April 14, 2014

New CMS Requirement for Monitoring of Post-Op Patients Receiving IV Opioids

The Centers for Medicare & Medicaid Services (CMS) has issued a new requirement under Conditions of Participation regarding post-op monitoring: " ‚Ķhospitals must have adequate provisions for immediate post-operative care to emphasize the need for post-operative monitoring of patients receiving IV opioid medications, regardless of where they are in the hospital."

Even when patients are attended to frequently, dangerous over-sedation can occur. A common reason for over-sedation is the titration of opioid analgesics to pain level while ignoring the effectiveness of the patient's respirations. Remember that neither respiratory rate nor oxygen saturation are sensitive enough to identify hypoventilation. Patients can have an adequate respiratory rate or O2 saturation while not effectively moving enough air to rid themselves of CO2. Capnography, the measurement of expired CO2 is the best monitoring tool.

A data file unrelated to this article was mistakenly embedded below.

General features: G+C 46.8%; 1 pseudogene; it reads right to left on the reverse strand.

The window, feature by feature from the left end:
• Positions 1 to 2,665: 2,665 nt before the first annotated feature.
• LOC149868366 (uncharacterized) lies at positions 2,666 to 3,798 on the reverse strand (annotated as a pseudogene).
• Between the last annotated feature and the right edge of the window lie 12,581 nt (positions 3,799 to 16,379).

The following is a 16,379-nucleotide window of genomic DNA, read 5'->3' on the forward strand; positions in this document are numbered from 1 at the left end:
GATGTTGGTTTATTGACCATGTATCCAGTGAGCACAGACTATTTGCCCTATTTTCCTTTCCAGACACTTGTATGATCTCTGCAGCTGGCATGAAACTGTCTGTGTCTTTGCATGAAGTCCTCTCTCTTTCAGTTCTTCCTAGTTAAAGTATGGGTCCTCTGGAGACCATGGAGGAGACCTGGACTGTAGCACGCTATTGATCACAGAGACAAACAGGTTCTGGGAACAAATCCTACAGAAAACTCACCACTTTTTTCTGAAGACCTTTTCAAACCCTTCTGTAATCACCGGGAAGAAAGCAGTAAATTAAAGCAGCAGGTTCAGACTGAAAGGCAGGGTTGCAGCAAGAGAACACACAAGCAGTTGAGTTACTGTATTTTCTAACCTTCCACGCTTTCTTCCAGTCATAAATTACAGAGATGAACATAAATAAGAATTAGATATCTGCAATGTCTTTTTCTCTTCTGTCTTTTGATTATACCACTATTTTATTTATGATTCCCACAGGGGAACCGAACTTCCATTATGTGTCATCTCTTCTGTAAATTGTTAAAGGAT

Additionally, the use of standard sedation assessment tools like the Pasero Opioid Sedation Scale (POSS) or the Richmond Agitation Sedation Scale (RASS) can reduce the incidence of over-sedation.

And finally, planned or routine over-sedation with naloxone reversal is NOT safe and should be avoided. The half-life of naloxone is short, which can lead to a return of the over-sedation state when it wears off. Additionally, the patient may experience pain after reversal, leading to additional opioid doses, resulting in significant over-sedation once the naloxone is metabolized. If you are unsure if this is happening at your organization, look at naloxone use or naloxone stocking patterns in your procedure areas, such as the GI lab, Cardiology or Interventional Radiology.